Paul moved his collection up to The Old Cinema a few years ago and has never looked back.

“I love vibrant colours against a canvas of white walls; the idea of being able to constantly change and add accessories, furniture and textiles in lots of different patterns and themes”. Such is Lucy Salem’s attitude to living which pervades her collection at The Old Cinema. Pieces are constantly changing but you may find a vintage chest of drawers painted in vividly contrasting shades of  pistachio, cobalt and paprika; a pair of neat 1950’s armchairs newly covered in duck-egg blue velvet, or a slightly eccentric retro tiled table with chrome legs. Even prosaic items  become objects of beauty designed to light up dark corners; check out her glittering wastepaper bins, upcycled medicine chest  or brightly painted hatstands

Like many of  the dealers at The Old Cinema, Lucy comes from an artistic background. Her grandmother was an interior decorator with a shop in Knightsbridge, where Lucy spent a lot of her spare time,  and her mother was an antique dealer, who sold jewellery and clothing at  Portobello market on Saturday mornings so Lucy moved variously between smart, and shabby chic and both were to inspire her creative instinct.  

Lucy herself studied Fashion and Textiles at Cordwainers and she went on to specialise in designing shoes and handbags. Now a design developer for a well-known brand, she juggles a hectic life between managing a team and overseeing concepts for luxury fashion accessories.  As a busy mum with a pretty much full-time job, Lucy’s time at the Old Cinema is precious: “I love being here and particularly overhearing what people say as they walk round; the ones that remember these retro items when they appeared first time round and those, younger visitors who are seeing them for the first time - it’s fascinating” she says. 

With colour her main motivation, Lucy spends much time scurrying off to antiques fairs and markets,  and comes back with whatever she can fit into her tiny Nissan Micra. “I understand why people deal in jewellery” she laughs: “It’s so much more portable”.  Old pieces of furniture are picked up, restored, painted, and given their own unique appeal. Everything is recycled as she feels that more and more, this is what people are looking for, “because it has so much more character and no two pieces are the same” she explains.  Lucy also stocks a number of paintings and her most recent acquisition was an original commission for the 1960’s iconic boutique - Bus Stop. “I had it up in my hallway for a long time” she says; “It’s so redolent of the era, it’s wonderful”.

One of the fasting-selling and most popular elements of Lucy’s collection are her beautiful silk cushions, made with old silk scarves which are cleverly cut to create striking new designs, then backed with velvet and filled with feathers. It is a wonderfully creative way to use up beautiful lengths of patterned silk which would otherwise just sit in a drawer -  and clearly Chiswick customers agree since she can’t seem to make enough of them.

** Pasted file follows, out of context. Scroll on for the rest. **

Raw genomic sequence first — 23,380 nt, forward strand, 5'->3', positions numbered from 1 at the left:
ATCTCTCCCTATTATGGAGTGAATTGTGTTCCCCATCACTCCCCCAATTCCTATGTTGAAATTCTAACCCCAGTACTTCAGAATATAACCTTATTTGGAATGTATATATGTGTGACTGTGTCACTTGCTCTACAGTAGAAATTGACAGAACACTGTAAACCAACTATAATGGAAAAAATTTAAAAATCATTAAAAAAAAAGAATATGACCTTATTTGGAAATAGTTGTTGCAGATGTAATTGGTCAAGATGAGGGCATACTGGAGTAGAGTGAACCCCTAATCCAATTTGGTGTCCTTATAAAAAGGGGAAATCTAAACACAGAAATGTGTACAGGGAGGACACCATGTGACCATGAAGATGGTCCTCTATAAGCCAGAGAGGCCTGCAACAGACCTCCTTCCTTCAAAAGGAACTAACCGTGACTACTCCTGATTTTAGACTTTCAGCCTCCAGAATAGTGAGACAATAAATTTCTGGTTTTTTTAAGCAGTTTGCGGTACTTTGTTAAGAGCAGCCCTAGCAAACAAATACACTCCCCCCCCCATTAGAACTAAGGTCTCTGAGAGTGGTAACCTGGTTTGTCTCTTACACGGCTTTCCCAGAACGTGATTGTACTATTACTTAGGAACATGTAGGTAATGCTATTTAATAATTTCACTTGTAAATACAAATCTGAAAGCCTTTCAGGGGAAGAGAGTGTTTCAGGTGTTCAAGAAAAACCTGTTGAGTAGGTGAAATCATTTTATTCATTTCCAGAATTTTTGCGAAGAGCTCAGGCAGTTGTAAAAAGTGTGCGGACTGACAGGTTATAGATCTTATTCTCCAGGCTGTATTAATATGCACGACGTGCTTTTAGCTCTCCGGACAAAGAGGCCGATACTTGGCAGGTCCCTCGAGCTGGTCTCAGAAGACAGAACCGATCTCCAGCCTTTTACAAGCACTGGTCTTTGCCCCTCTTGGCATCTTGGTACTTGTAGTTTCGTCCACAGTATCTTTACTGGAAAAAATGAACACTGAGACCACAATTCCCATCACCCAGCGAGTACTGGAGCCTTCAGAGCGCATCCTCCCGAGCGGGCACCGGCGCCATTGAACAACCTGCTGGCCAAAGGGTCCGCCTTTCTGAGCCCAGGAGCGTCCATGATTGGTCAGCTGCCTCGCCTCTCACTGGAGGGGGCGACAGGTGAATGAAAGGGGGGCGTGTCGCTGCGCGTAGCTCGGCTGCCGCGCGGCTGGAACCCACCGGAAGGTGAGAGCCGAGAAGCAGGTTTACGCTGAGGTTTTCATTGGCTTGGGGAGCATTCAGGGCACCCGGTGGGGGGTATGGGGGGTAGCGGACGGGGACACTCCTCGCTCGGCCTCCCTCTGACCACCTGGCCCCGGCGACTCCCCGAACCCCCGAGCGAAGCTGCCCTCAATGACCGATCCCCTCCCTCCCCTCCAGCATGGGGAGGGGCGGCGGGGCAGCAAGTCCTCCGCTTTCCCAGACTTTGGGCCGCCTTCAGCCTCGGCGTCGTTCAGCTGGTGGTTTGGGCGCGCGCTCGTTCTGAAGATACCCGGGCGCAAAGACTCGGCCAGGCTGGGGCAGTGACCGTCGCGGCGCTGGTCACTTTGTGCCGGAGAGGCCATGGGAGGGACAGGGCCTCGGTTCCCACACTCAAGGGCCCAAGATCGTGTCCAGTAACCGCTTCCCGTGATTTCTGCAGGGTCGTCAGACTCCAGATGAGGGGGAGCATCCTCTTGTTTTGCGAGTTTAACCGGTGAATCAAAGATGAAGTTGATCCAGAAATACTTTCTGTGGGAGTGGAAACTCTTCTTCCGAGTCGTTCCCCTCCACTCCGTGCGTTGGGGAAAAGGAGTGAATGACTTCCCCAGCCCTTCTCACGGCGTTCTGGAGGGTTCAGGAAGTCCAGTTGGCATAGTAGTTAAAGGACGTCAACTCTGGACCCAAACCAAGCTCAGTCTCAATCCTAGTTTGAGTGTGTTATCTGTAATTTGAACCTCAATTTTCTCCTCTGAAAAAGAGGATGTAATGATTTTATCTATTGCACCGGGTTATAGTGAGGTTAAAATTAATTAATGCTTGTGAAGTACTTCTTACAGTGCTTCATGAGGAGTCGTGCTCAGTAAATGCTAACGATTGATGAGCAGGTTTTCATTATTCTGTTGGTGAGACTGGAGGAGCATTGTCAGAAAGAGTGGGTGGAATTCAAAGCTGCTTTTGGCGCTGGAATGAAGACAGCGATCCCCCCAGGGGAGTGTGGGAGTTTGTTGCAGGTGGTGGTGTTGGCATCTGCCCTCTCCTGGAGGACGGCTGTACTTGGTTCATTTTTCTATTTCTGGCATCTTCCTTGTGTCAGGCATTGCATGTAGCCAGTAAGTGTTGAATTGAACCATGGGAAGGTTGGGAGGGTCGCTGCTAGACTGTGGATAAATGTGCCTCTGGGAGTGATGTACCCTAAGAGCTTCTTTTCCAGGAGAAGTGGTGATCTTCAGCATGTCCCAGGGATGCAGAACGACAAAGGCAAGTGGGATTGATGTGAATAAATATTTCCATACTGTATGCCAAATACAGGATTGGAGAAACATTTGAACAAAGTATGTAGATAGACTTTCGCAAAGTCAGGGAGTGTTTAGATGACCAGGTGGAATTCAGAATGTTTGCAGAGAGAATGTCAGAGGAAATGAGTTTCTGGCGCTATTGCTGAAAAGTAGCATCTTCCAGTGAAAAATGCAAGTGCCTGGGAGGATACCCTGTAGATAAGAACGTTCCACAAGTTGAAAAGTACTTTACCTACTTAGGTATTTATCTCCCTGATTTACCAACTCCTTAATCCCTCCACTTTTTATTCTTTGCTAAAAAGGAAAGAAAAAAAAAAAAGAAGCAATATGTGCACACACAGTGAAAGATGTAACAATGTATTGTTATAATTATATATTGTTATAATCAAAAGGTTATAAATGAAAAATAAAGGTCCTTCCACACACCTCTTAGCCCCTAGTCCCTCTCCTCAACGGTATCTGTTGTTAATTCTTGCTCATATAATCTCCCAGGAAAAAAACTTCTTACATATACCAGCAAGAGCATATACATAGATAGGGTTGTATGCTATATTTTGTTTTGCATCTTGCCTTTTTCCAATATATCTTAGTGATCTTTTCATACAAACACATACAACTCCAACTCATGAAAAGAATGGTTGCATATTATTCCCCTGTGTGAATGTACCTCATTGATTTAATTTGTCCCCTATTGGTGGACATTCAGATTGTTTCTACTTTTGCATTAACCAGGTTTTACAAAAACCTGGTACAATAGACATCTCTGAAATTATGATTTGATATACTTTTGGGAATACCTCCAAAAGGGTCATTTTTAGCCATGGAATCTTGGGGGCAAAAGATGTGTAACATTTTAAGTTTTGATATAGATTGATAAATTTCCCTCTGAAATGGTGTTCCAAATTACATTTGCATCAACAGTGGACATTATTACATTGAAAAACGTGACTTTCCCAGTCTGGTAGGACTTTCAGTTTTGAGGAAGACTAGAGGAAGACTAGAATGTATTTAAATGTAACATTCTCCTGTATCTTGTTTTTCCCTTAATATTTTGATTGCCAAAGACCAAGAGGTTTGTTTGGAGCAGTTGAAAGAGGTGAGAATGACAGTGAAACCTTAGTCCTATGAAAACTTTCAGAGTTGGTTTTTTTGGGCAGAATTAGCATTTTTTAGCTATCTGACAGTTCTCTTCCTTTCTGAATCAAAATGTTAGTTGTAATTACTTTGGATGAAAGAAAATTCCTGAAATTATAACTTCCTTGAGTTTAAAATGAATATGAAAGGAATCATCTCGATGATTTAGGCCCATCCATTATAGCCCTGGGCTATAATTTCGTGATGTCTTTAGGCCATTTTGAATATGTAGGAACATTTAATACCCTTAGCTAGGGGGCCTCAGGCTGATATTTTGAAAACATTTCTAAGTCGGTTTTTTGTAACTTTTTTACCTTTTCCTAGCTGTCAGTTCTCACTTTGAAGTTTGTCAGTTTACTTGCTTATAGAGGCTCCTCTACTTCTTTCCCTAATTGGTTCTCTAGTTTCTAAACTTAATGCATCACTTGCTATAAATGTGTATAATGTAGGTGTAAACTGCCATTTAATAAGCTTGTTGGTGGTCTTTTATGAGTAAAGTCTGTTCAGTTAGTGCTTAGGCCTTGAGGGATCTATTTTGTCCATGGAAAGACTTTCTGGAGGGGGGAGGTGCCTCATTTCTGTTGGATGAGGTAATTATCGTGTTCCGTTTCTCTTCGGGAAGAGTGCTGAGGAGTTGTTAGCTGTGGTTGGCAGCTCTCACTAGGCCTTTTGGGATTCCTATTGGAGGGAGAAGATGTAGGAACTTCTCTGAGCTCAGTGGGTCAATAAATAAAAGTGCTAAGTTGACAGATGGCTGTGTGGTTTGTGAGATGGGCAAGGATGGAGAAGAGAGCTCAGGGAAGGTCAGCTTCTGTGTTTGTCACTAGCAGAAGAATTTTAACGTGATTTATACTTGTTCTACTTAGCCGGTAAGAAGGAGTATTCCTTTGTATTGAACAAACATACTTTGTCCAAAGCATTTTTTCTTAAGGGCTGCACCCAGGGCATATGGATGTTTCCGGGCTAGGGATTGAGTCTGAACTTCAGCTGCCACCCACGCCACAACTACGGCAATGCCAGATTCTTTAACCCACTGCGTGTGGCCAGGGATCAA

The arrival of the Swatch in 1983 revolutionized time keeping. In the late 70s, wristwatches were synonymous with Swiss jewels of careful craftsmanship, with few changes as they passed through generations. However, the introduction to the market of low cost Asian alternatives that challenged the Swiss in quality, saw a rapid decline in fortunes of the Swiss wristwatch.

Not Vital

Nicolas G. Hayek saw a solution. His curiosity with a “second watch”, an inexpensive yet uplifting time piece that captured the personality of an individual, would prove to be the saviour of the Swiss watchmaking industry. Radical and vibrant designs (not to mention the move to plastic), catalysed a growing trend of the Swatch Watch amongst an entire generation’s youth.

Over the years, Swatch has quickly established itself to be the trailblazer of watch brands. Continuous innovation in relation to texture and colour, including invitations to artists to design their own watch, has guaranteed that Swatch remained at the top. The establishment of the Collectors Club as well as limited edition releases, have fueled a society of collectors that continue to see the value in their favorite Swatch watch.

From the very beginning, the connection between Swatch and art through Pop culture was inseparable. In 1984 Kiki Picasso was the first artist commissioned to design a piece, followed by a series of Keith Haring designs. Other notable contributions come from Akira Kurosawa, Spike Lee, Renzo Piano, Yoko Ono, Vivienne Westwood, Not Vital and Annie Leibovitz.

As swatch continue to write the future of watch design, the fascination with vintage swatches will always remain. As numbers dwindle vintage classics rise in value, and with so many keen collectors, it’s never too difficult to track down the swatch that best describes you.

We currently have a large collection of Swatch's available at The Old Cinema, ranging from £60 each.